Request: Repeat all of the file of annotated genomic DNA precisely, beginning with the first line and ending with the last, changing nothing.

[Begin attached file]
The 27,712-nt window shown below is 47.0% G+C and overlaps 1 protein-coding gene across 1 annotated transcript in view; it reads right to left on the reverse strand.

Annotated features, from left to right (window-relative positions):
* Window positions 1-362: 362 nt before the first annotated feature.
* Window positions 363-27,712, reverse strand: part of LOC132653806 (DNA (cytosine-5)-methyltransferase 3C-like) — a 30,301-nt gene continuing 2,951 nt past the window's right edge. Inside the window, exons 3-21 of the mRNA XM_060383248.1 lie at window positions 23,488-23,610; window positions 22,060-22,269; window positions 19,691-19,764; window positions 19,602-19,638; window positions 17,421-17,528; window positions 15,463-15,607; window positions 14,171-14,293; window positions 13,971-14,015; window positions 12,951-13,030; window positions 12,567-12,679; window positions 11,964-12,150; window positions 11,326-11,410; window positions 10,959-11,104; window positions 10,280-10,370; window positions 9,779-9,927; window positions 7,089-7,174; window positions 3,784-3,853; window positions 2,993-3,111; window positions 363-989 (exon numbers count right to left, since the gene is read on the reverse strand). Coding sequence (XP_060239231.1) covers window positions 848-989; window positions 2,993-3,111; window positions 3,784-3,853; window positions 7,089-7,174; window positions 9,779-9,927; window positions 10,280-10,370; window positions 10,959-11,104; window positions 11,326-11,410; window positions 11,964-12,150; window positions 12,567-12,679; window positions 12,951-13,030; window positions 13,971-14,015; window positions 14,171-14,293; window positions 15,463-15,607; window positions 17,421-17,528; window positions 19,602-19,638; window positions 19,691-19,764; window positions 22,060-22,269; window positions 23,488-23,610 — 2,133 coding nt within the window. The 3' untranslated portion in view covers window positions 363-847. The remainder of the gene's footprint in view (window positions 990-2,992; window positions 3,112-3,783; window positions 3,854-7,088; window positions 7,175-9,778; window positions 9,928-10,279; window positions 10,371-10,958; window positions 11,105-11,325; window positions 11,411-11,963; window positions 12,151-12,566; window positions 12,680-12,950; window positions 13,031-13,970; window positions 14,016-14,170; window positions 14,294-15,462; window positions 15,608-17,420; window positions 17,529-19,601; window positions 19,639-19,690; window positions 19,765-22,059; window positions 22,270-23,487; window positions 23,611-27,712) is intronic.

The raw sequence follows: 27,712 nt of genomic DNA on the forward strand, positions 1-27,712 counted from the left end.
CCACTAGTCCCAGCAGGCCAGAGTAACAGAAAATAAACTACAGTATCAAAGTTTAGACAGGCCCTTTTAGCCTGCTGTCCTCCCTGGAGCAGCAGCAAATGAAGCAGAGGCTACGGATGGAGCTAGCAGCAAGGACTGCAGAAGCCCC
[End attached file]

The 27,712-nt window shown below is 47.0% G+C and overlaps 1 protein-coding gene across 1 annotated transcript in view; it reads right to left on the reverse strand.

Annotated features, from left to right (window-relative positions):
* Window positions 1-362: 362 nt before the first annotated feature.
* Window positions 363-27,712, reverse strand: part of LOC132653806 (DNA (cytosine-5)-methyltransferase 3C-like) — a 30,301-nt gene continuing 2,951 nt past the window's right edge. Inside the window, exons 3-21 of the mRNA XM_060383248.1 lie at window positions 23,488-23,610; window positions 22,060-22,269; window positions 19,691-19,764; window positions 19,602-19,638; window positions 17,421-17,528; window positions 15,463-15,607; window positions 14,171-14,293; window positions 13,971-14,015; window positions 12,951-13,030; window positions 12,567-12,679; window positions 11,964-12,150; window positions 11,326-11,410; window positions 10,959-11,104; window positions 10,280-10,370; window positions 9,779-9,927; window positions 7,089-7,174; window positions 3,784-3,853; window positions 2,993-3,111; window positions 363-989 (exon numbers count right to left, since the gene is read on the reverse strand). Coding sequence (XP_060239231.1) covers window positions 848-989; window positions 2,993-3,111; window positions 3,784-3,853; window positions 7,089-7,174; window positions 9,779-9,927; window positions 10,280-10,370; window positions 10,959-11,104; window positions 11,326-11,410; window positions 11,964-12,150; window positions 12,567-12,679; window positions 12,951-13,030; window positions 13,971-14,015; window positions 14,171-14,293; window positions 15,463-15,607; window positions 17,421-17,528; window positions 19,602-19,638; window positions 19,691-19,764; window positions 22,060-22,269; window positions 23,488-23,610 — 2,133 coding nt within the window. The 3' untranslated portion in view covers window positions 363-847. The remainder of the gene's footprint in view (window positions 990-2,992; window positions 3,112-3,783; window positions 3,854-7,088; window positions 7,175-9,778; window positions 9,928-10,279; window positions 10,371-10,958; window positions 11,105-11,325; window positions 11,411-11,963; window positions 12,151-12,566; window positions 12,680-12,950; window positions 13,031-13,970; window positions 14,016-14,170; window positions 14,294-15,462; window positions 15,608-17,420; window positions 17,529-19,601; window positions 19,639-19,690; window positions 19,765-22,059; window positions 22,270-23,487; window positions 23,611-27,712) is intronic.

The raw sequence follows: 27,712 nt of genomic DNA on the forward strand, positions 1-27,712 counted from the left end.
CCACTAGTCCCAGCAGGCCAGAGTAACAGAAAATAAACTACAGTATCAAAGTTTAGACAGGCCCTTTTAGCCTGCTGTCCTCCCTGGAGCAGCAGCAAATGAAGCAGAGGCTACGGATGGAGCTAGCAGCAAGGACTGCAGAAGCCCC